Horizon, Host: Ted Simons

May 4, 2010


Host: Ted Simons

Ballet Arizona


  • A conversation with Ib Anderson, artistic director of Ballet Arizona. He’ll discuss the new production, "Play" and the Ballet’s financial situation.
Guests:
  • Ib Andersen - Ballet Arizona Director
Category: The Arts   |   Keywords: ballet, Ballet Arizona,

View Transcript
Ted Simons:
"Ballet Arizona" will be performing at the Kennedy Center this season. The company will also perform an original "Local" production this month. I'll talk to the artistic director of "Ballet Arizona," but first, Mike Sauceda tells us about the company's latest production.
Mike Sauceda:
Dancers from "Ballet Arizona" getting ready to form a play, the latest production is a full-length ballet by the artistic director, Ib Andersen. One of the performers in the play explain what people can expect from the ballet "Play."

Ilir Shtylla:
It is a full-length ballet. I believe an hour and a half. It has so many different sections to it, I think people, when they come to see it, they will get all kinds of different flavors to it. Not just one in particular classic ballet, neo classical, contemporary maybe a little bit to it, very dramatic lyrical, and in the end, there is a whole ensemble, the whole company does the finale, which it's crazy, the music goes so fast and it's like you got, I don't know, maybe 30 dancers on stage or something like that dancing at the same time. So it's exciting.

Mike Sauceda:
He hopes to get on the floor with the other dancers soon. He is recovering from an injury. He is coming up on his seventh year with the ballet. Originally from Albania, he says he has stayed with "Ballet Arizona" because he likes the company.

Ilir Shtylla:
I do like it. There is a lot of good things happening here from a dancer's point of view. It is a smaller company so we get to dance a lot of good stuff. We work a lot, compared to other bigger companies. I guess you will be a little bit more difficult. But here, sometimes you get to do great stuff, and that's how sometimes you get to do just -- just dancing.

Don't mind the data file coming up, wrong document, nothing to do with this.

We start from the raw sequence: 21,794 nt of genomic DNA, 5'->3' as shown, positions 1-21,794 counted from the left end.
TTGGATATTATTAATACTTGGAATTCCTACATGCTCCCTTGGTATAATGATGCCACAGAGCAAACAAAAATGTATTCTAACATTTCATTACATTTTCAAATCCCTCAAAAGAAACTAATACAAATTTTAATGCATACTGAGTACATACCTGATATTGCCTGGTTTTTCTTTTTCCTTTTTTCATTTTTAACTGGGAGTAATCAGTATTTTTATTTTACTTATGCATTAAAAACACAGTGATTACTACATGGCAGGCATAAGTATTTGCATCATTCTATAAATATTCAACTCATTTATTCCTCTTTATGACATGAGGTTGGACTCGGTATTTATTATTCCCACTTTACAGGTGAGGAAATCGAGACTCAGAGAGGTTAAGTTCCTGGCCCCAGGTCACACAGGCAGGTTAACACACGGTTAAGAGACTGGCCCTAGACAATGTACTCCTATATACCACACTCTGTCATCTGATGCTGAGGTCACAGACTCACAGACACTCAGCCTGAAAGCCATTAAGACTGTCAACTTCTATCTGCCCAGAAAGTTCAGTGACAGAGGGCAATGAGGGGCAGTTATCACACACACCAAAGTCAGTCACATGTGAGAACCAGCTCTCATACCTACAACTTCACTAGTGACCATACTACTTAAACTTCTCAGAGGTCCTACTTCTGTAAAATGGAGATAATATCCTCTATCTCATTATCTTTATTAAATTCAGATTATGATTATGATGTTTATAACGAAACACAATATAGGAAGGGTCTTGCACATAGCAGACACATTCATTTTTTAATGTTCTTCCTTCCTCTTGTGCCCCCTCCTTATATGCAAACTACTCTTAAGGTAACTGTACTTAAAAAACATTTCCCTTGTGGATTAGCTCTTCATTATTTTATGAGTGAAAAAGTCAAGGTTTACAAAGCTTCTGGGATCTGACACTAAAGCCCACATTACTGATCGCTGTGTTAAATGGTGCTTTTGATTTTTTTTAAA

Mike Sauceda:
He says dancers enjoy working with artistic director Andersen.

Ilir Shtylla:
It is good because you get more of that training, like what he went through and he's obviously gotten, working when he first moved to the states, I don't know how many years ago that was, but it's good to see exactly what he was taught and like how he was explained all these roles that he did when he was a principal with the New York City Ballet.

Mike Sauceda:
The production play is described in the publicity piece at "drop dead sexy".

Ilir Shtylla:
It is drop said sexy, yes, but I hope nobody will literally drop dead, but it is a very good piece, yeah.

Ted Simons:
Joining me now is "Ballet Arizona" Artistic Director Ib Andersen. Good to have you here. Thank you for joining us. We will talk about the drop dead sexy piece in a minute, but I have to ask you, you've been with "Ballet Arizona" for 10 years. What brought you out here?

Ib Andersen:
Change. I actually was here two years before I got the job. So I was freelancing then, and I ended up actually liking Arizona, maybe mostly the blue sky.

Ted Simons:
Yeah.

Ib Andersen:
So I applied for directorship and I got it.

Ted Simons:
When you applied, were you looking -- were your expectations here and after 10 years, have they stayed here or are they moving over here a little bit?

Ib Andersen:
Well, when I started, you know, I mean, the company was -- a week after I started, the company basically was ready to fold if we didn't raise like $450,000 in 30 days. Which we ended up doing. So I started with a very difficult situation, and it's been, you know, we've been building year after year, brick by brick. I mean, the company now is, the budget is more than twice what it was and, I mean, everything is much more.

Ted Simons:
When you came on board, was there a culture you needed to change? Was there a mindset? What did you bring?

Ib Andersen: